• Plan playdates then strive for less supervision – So this one may backfire. Invite a friend over and you may need to supervise more. The hope is you find a few friends who get along very well with your child for one-on-one playdates and schedule them more often. Here is a blog post all about playdates.
  • Give them a chance to work things out on their own – When children have conflicts with friends at any age, it is good to let them try to work it out. Even toddlers might surprise you with their ability to give a turn or help another child. It’s helpful to keep an eye on things, and if it starts to go south, you can intervene. Under three years old you are likely making the decisions and walking them through ways to solve. As they get older, it’s helpful to gradually do less. This might be helping them brainstorm solutions or giving a few suggestions. The goal is to support them learning to work it out on their own and they can’t do that if you continue to solve things for them. Give them some room.
  • Give siblings a break from each other – This might be the daily play times listed above. You could have each invite a playdate over and then play with their friends on separate levels of the house. It might be having individual outings with each parent regularly. You might have them work on homework in separate rooms.
  • Give privacy when they ask – At some point, most children close the door when they use the bathroom or sleep, and ask that they bathe separate from siblings. The idea is to plan to give them privacy when they ask for it. As long as you feel they are safe and old enough, step out.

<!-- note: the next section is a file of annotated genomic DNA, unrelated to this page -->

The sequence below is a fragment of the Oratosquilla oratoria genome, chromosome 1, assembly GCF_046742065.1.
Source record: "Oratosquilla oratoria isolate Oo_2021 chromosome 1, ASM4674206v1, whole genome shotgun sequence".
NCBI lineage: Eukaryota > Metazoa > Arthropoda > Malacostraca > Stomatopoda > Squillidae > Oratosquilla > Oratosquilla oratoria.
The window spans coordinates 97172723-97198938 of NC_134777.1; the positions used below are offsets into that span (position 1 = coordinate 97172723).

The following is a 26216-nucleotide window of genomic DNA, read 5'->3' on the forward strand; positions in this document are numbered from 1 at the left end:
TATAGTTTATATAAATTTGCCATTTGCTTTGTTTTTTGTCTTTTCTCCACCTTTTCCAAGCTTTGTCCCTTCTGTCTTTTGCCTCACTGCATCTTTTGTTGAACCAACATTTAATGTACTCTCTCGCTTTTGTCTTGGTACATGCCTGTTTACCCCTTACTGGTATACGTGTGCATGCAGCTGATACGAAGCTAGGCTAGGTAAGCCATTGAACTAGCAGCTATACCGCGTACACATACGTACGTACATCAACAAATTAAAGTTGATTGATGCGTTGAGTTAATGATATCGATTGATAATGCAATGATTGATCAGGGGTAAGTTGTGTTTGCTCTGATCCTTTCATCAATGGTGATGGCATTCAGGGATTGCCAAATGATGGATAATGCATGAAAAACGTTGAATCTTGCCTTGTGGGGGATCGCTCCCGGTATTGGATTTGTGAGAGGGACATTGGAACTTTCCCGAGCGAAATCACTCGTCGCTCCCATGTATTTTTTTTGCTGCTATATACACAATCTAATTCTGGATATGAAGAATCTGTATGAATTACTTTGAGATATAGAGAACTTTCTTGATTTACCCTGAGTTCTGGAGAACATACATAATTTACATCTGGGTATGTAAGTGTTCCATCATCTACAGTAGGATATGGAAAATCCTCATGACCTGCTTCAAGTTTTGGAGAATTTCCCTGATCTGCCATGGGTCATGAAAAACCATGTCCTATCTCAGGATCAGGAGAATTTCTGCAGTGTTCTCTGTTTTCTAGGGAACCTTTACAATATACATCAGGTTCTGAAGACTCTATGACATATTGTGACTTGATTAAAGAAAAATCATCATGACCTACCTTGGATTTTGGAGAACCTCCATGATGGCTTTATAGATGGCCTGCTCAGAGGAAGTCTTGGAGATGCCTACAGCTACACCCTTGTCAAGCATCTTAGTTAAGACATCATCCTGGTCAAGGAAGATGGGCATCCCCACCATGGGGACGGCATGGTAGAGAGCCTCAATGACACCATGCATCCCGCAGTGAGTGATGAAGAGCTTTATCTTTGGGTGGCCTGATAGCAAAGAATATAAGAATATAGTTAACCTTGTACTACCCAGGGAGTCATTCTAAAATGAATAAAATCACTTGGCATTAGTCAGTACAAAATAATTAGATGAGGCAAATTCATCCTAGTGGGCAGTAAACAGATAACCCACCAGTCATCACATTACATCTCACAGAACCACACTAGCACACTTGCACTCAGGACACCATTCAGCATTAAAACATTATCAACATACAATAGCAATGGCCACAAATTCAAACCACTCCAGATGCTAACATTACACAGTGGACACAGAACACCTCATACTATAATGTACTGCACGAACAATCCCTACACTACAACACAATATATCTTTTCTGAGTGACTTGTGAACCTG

• Their bedroom is their space in the house – This includes letting them pick the paint and the decoration as young as you can tolerate. As they are in middle school or high school, this might be letting them keep their room how they’d like to keep it. You can insist on a deep clean once a month, and in between maybe just close the door.
  • Good to have some boundaries for your own privacy – When they are little, privacy is often unheard of, they follow you in the bathroom and basically sit on top of you on the couch. It is fine to teach them about personal space and request it as needed.
  • Still set smart limits on screen time – I get that handing them a screen, your phone or a tablet is an easy way to buy you some time, but it comes at a cost. If you do this often or for long stretches, their time on screens may skyrocket. Here is a link to four articles that outline the current screen time limits offered by the AAP.
  • Have hobbies and other interests – It’s healthy for everyone in the family to have outside interests. If you’ve lost your time for that, finding it again will give everyone a bit of space.

All About Playdates

Two little girls playing in daycare

Playdates give kids an opportunity to build individual friendships and practice related social skills.

  • Playdates can be brief – An hour is plenty for young children or children who don’t know each other well. Older children that get along well can often handle longer stretches.
  • Balance unstructured and structured time – Unstructured is open play time indoors or outdoors. Structured is set-up activities that may need direction or supervision. It’s good to prepare for both.
  • Have the activities as a backup – When the unstructured play is going really well, I tend to let that take the bulk of a playdate. If kids aren’t getting along or seem bored, the structured activities can be helpful (see list below).
  • Allow your child to put a few things away – Help your child by letting them put away any toys that they would have difficulty sharing.
  • Everything else is to share – Prepare them that all other toys are to be shared. For young children, you may have to manage turn taking.